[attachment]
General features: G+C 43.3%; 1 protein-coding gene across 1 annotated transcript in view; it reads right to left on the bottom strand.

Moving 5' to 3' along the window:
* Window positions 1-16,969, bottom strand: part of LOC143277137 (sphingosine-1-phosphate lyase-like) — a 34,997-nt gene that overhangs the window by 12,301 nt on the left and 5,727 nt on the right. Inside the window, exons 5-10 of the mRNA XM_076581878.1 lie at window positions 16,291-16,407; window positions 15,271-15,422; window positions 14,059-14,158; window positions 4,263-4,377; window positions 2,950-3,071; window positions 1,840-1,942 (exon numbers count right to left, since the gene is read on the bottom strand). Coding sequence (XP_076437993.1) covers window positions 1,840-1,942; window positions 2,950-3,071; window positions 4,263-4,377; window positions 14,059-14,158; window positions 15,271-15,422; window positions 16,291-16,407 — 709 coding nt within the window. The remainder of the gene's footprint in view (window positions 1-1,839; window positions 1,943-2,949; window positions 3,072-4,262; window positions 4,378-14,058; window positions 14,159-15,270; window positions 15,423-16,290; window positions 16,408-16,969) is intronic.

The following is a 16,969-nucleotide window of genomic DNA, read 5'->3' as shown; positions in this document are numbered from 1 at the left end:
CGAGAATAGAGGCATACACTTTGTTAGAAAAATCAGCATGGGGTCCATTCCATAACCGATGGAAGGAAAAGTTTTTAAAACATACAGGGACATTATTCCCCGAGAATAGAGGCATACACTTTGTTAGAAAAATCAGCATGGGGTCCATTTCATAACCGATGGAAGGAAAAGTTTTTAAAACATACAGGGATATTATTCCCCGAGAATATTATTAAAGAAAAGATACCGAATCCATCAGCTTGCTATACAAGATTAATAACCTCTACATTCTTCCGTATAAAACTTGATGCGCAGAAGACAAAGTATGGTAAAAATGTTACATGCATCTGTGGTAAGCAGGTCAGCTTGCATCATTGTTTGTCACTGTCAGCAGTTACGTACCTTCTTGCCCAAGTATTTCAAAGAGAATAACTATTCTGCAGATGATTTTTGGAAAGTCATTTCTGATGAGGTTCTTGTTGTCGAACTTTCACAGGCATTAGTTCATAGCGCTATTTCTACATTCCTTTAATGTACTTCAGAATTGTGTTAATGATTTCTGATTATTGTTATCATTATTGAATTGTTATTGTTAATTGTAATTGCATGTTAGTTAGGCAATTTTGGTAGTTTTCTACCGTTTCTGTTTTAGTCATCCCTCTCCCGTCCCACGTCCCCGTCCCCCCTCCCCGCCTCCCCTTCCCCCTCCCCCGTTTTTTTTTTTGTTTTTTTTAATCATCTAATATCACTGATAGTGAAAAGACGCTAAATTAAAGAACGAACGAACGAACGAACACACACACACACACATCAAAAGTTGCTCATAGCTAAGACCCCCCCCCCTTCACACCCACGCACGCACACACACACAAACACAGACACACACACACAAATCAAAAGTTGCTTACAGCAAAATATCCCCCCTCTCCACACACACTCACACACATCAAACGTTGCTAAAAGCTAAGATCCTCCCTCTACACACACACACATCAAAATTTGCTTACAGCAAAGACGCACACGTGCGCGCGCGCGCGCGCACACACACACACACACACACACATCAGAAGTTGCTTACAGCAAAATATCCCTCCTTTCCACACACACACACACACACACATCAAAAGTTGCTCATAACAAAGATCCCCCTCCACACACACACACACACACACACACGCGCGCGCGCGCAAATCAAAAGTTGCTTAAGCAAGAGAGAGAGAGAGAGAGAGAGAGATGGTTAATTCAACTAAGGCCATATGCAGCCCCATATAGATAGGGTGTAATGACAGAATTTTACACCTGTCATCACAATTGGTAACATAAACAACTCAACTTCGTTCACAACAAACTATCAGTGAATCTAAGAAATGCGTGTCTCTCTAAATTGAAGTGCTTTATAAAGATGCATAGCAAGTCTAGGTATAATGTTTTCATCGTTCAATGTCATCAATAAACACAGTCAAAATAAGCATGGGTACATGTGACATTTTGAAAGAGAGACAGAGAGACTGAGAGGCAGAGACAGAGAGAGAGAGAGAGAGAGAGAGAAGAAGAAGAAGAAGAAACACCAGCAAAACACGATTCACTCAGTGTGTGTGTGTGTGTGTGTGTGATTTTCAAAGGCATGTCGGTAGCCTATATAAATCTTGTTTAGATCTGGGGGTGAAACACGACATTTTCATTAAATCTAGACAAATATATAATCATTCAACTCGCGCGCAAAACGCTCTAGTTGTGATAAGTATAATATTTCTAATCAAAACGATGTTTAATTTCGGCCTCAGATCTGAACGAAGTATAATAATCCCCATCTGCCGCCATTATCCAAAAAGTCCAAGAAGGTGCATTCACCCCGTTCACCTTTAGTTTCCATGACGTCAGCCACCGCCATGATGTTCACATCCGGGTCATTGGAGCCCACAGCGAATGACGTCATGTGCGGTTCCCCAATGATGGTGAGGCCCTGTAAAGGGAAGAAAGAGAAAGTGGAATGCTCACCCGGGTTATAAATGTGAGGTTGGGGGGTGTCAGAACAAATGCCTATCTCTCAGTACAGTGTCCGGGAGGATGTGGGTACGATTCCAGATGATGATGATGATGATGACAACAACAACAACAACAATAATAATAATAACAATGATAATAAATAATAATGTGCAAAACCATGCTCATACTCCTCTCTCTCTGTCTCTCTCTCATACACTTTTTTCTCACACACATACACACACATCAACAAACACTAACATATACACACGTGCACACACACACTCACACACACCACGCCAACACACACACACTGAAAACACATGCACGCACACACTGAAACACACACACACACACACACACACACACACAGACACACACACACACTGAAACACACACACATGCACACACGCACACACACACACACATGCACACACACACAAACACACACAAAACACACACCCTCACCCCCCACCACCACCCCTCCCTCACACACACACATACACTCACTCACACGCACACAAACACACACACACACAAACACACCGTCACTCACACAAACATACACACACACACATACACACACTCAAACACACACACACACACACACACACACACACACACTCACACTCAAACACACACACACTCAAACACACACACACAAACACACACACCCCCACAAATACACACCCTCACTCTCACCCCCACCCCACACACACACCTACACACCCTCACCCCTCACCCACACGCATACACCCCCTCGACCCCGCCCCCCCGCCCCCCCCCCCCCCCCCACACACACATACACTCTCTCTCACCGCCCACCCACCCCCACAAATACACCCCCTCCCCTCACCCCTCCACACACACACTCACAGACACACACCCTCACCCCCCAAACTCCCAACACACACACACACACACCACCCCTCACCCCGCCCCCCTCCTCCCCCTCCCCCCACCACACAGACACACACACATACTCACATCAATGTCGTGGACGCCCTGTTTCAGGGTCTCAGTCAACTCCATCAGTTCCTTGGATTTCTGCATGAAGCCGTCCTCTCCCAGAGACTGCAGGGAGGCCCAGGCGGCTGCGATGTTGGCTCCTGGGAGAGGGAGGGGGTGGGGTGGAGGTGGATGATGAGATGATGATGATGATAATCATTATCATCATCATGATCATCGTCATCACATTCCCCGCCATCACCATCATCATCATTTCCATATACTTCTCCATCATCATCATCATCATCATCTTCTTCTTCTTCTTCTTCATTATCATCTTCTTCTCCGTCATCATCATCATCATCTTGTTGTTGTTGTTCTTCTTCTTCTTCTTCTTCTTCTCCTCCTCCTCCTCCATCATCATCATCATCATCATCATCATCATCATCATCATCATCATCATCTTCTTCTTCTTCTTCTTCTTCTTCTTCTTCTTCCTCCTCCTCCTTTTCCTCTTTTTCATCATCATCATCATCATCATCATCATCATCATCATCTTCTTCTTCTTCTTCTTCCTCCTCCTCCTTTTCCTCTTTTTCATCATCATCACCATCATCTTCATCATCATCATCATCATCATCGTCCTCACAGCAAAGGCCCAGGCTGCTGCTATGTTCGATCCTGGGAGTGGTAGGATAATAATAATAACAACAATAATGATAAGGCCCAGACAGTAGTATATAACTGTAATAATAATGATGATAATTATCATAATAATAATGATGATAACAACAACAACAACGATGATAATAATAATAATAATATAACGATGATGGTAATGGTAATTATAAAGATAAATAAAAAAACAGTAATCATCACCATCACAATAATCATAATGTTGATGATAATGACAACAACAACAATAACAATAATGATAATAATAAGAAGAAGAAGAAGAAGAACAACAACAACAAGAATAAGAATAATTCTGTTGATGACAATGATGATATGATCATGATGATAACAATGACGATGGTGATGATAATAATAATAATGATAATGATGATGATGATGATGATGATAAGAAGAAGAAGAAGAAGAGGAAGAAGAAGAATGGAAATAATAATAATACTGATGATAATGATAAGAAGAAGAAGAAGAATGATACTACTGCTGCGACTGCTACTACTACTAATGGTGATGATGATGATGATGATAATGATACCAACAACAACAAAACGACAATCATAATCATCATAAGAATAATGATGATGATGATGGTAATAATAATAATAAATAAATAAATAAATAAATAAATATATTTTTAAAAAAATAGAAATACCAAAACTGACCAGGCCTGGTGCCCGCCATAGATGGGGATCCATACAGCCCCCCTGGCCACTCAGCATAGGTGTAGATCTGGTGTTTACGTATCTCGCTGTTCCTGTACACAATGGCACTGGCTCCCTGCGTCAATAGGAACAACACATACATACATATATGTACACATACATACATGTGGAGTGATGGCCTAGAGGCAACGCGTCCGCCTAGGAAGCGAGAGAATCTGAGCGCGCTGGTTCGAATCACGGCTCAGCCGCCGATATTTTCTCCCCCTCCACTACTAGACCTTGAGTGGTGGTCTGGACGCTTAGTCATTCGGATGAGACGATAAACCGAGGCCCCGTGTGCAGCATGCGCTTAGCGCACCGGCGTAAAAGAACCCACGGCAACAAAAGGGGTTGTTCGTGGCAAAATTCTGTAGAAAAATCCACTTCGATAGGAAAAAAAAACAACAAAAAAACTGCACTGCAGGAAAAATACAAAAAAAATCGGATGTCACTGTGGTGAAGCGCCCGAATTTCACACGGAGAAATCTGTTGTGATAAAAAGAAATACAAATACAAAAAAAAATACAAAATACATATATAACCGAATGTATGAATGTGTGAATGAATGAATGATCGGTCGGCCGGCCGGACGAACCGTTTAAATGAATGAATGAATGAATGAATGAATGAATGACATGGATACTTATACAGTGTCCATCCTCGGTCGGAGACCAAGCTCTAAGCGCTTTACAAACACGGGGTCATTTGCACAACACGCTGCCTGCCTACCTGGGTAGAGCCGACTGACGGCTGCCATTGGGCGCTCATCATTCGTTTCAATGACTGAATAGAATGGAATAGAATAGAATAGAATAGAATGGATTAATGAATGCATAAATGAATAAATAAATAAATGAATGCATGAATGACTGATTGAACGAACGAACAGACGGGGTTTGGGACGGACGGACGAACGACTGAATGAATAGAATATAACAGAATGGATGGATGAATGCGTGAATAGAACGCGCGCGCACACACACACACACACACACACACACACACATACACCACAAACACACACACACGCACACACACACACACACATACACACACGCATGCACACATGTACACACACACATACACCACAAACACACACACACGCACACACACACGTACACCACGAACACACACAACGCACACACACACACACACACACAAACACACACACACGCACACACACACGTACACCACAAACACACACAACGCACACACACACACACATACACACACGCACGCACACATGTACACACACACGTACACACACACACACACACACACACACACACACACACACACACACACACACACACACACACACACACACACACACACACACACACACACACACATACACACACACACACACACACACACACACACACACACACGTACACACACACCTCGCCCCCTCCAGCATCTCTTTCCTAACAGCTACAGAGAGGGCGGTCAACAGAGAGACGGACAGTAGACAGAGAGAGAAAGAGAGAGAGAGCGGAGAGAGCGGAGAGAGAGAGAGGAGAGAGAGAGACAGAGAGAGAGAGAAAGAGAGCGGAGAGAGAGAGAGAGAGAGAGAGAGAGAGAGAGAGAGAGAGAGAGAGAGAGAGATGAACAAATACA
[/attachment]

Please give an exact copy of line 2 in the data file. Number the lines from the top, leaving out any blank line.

Moving 5' to 3' along the window: